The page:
On Holy Monday we are told of Jesus’ anointing at Bethany; how Mary, the sister of Martha, pours precious fragrance on his feet and wipes them with her hair. Extravagant and unnecessary, says Judas, who cannot see beyond the imperatives of his limited, grasping imagination.

No, says Jesus, she has done this out of deep wisdom, for my burial approaches.

Extravagance is only harmful when it gathers bounty toward oneself, into the bottomless void of a misunderstood hunger. The extravagance of giving is the only possible satiation.

So, like springtime, like the exuberant wildflowers bending to kiss the dark soil, with the gratitude of one who has perceived the true cost of Love, thus has Mary poured out her gift. Thus has she anointed God with her necessary offering, for his necessary offering which is to come.

Help me now, Lord, in my fear of your Cross, and of my own. Allow me to rest at your feet. Allow me to gather what beauty I can, and then to offer it back; to let the blossoms loose and fall, as they must: an anointing of the earth, a making way, so to bear the fruit not yet tasted.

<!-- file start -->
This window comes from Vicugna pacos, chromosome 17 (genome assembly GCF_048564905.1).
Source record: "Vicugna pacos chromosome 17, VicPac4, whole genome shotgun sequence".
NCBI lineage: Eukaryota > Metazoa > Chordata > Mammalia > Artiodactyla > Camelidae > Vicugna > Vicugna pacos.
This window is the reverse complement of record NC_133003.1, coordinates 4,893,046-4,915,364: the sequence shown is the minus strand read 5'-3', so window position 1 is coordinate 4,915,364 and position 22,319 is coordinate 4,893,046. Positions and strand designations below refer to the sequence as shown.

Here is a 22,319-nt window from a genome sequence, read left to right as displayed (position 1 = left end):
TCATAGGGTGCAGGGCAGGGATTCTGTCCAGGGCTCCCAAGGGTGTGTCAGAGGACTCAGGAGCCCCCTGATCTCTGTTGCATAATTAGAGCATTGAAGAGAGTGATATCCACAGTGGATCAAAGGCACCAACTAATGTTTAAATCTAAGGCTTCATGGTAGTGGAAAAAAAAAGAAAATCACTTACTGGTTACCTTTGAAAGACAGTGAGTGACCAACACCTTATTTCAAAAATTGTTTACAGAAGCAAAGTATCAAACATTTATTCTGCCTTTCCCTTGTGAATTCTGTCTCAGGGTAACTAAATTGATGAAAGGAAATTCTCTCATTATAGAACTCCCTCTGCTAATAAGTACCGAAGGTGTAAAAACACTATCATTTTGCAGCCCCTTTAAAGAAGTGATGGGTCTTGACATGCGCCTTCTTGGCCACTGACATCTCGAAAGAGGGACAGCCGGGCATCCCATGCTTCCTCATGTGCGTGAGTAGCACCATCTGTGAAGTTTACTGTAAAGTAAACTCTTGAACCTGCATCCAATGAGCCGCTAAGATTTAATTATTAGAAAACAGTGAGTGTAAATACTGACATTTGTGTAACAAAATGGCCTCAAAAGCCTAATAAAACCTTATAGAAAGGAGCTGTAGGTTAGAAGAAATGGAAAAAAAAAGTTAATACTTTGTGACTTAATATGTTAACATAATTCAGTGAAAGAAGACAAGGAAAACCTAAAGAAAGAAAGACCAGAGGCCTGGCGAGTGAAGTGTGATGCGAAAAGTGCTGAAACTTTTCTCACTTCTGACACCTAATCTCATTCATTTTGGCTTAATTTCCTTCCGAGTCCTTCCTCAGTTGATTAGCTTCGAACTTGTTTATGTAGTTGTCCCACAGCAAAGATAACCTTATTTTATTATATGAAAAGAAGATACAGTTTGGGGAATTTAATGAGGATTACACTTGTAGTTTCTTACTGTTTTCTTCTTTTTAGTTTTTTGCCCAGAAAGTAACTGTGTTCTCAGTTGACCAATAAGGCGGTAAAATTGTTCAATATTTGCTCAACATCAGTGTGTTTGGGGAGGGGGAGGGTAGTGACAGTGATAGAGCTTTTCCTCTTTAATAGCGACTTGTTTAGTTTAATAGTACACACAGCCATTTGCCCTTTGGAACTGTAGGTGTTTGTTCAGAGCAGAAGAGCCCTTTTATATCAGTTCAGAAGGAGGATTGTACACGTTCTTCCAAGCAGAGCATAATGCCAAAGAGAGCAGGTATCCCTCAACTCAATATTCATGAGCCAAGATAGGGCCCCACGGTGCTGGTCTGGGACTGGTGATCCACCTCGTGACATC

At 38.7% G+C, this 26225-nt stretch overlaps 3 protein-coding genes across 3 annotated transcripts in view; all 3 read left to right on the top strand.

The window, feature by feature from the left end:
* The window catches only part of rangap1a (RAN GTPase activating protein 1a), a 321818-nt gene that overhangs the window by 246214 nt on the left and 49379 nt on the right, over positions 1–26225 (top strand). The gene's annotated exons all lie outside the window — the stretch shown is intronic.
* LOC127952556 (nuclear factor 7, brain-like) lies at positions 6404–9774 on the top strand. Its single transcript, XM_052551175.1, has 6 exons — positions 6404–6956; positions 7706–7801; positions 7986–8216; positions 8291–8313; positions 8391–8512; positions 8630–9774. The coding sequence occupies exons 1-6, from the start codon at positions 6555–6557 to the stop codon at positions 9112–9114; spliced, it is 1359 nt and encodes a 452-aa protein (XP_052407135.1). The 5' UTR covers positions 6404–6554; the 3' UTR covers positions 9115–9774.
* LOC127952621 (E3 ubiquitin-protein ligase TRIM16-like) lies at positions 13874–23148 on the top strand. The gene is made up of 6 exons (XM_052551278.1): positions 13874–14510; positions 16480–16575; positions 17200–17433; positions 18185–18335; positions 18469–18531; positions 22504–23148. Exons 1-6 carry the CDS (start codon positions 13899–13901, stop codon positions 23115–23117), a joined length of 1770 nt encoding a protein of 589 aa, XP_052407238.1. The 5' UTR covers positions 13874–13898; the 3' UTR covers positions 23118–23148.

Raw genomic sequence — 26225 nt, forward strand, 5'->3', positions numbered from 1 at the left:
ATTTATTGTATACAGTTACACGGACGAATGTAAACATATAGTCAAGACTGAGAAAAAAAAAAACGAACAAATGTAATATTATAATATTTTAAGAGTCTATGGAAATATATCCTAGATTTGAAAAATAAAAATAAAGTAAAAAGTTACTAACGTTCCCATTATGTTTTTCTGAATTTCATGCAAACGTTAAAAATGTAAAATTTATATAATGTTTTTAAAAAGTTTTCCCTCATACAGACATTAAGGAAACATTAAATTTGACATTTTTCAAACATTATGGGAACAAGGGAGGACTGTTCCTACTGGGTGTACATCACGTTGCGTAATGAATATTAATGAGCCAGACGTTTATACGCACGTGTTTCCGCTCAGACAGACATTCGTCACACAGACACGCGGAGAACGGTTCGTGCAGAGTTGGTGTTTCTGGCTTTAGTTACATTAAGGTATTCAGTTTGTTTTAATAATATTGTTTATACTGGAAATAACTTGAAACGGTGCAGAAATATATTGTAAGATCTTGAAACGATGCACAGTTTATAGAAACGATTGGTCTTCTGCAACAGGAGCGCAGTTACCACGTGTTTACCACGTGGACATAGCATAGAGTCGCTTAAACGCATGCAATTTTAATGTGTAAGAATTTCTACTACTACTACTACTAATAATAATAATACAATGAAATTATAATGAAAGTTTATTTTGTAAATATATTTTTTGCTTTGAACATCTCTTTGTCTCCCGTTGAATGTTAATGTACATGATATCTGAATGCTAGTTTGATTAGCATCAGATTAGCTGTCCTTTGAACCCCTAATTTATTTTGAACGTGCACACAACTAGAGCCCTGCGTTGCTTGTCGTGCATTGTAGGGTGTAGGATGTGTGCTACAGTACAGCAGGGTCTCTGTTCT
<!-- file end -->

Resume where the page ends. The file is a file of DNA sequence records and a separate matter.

To Bite the Fruit: A Sermon

I preached this sermon on Sunday, March 1, 2020 at Trinity Episcopal Church, Fort Wayne, IN. The lectionary texts cited are Genesis 2:15-17; 3:1-7 (Eve & Adam’s temptation in the garden) and Matthew 4:1-11 (Jesus’ temptation in the desert). 

It is Lent, and Eve is standing in the garden. 

Eve, our primeval mother, the original bearer of our human bodies and our human longing, has paused under the leafy boughs of a tree laden with promises; the tree that offers the one thing she and her companion Adam do not already have: the ability to share fully in the mind of God. The ability to understand, from God’s perspective, the nature of all things. The ability, as the serpent suggests, to not simply be in relationship with God, but to be like God.

And although in the Eden narrative we often focus on themes of wickedness and disobedience, we should not forget that in this crucial moment of decision–as her hand reaches out toward the tantalizing object of her desire–Eve still loves God. She loves God so much, in fact, that she wants something beyond intimacy, something that can never be taken away. As she and Adam bite into the ripe flesh of the fruit, they are hungering for God’s very being to become part of them. They are seeking a perfect, indissoluble union with their Creator.